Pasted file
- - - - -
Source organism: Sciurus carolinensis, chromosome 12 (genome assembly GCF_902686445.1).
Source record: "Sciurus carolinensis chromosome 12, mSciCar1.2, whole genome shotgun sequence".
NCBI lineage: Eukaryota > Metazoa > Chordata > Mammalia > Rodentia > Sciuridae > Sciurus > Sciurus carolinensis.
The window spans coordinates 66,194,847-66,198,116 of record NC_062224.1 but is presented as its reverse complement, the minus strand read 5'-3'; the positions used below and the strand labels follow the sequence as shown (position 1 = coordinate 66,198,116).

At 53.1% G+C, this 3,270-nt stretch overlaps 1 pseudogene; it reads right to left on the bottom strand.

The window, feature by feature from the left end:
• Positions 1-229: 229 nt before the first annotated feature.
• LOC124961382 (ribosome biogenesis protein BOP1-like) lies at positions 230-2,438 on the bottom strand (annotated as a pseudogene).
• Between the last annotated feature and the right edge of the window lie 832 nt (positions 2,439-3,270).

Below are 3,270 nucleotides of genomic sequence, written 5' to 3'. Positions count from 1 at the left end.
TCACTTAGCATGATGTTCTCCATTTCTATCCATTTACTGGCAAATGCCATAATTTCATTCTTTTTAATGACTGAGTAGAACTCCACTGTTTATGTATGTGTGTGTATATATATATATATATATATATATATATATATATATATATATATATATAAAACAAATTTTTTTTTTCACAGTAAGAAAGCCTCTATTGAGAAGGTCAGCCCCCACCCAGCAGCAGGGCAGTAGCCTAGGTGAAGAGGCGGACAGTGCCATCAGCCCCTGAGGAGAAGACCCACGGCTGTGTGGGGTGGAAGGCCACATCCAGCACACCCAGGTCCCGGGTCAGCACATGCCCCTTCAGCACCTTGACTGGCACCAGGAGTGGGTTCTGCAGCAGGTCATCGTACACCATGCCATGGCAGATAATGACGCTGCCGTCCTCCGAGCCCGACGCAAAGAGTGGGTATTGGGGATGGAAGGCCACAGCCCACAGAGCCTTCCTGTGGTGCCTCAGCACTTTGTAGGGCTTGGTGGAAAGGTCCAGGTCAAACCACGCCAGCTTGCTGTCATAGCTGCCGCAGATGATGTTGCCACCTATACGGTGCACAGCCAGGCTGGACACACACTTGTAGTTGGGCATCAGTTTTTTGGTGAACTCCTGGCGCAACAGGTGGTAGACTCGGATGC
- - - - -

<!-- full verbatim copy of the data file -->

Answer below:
Source organism: Sciurus carolinensis, chromosome 12 (genome assembly GCF_902686445.1).
Source record: "Sciurus carolinensis chromosome 12, mSciCar1.2, whole genome shotgun sequence".
NCBI lineage: Eukaryota > Metazoa > Chordata > Mammalia > Rodentia > Sciuridae > Sciurus > Sciurus carolinensis.
The window spans coordinates 66,194,847-66,198,116 of record NC_062224.1 but is presented as its reverse complement, the minus strand read 5'-3'; the positions used below and the strand labels follow the sequence as shown (position 1 = coordinate 66,198,116).

At 53.1% G+C, this 3,270-nt stretch overlaps 1 pseudogene; it reads right to left on the bottom strand.

The window, feature by feature from the left end:
• Positions 1-229: 229 nt before the first annotated feature.
• LOC124961382 (ribosome biogenesis protein BOP1-like) lies at positions 230-2,438 on the bottom strand (annotated as a pseudogene).
• Between the last annotated feature and the right edge of the window lie 832 nt (positions 2,439-3,270).

Below are 3,270 nucleotides of genomic sequence, written 5' to 3'. Positions count from 1 at the left end.
TCACTTAGCATGATGTTCTCCATTTCTATCCATTTACTGGCAAATGCCATAATTTCATTCTTTTTAATGACTGAGTAGAACTCCACTGTTTATGTATGTGTGTGTATATATATATATATATATATATATATATATATATATATATATATATATAAAACAAATTTTTTTTTTCACAGTAAGAAAGCCTCTATTGAGAAGGTCAGCCCCCACCCAGCAGCAGGGCAGTAGCCTAGGTGAAGAGGCGGACAGTGCCATCAGCCCCTGAGGAGAAGACCCACGGCTGTGTGGGGTGGAAGGCCACATCCAGCACACCCAGGTCCCGGGTCAGCACATGCCCCTTCAGCACCTTGACTGGCACCAGGAGTGGGTTCTGCAGCAGGTCATCGTACACCATGCCATGGCAGATAATGACGCTGCCGTCCTCCGAGCCCGACGCAAAGAGTGGGTATTGGGGATGGAAGGCCACAGCCCACAGAGCCTTCCTGTGGTGCCTCAGCACTTTGTAGGGCTTGGTGGAAAGGTCCAGGTCAAACCACGCCAGCTTGCTGTCATAGCTGCCGCAGATGATGTTGCCACCTATACGGTGCACAGCCAGGCTGGACACACACTTGTAGTTGGGCATCAGTTTTTTGGTGAACTCCTGGCGCAACAGGTGGTAGACTCGGATGC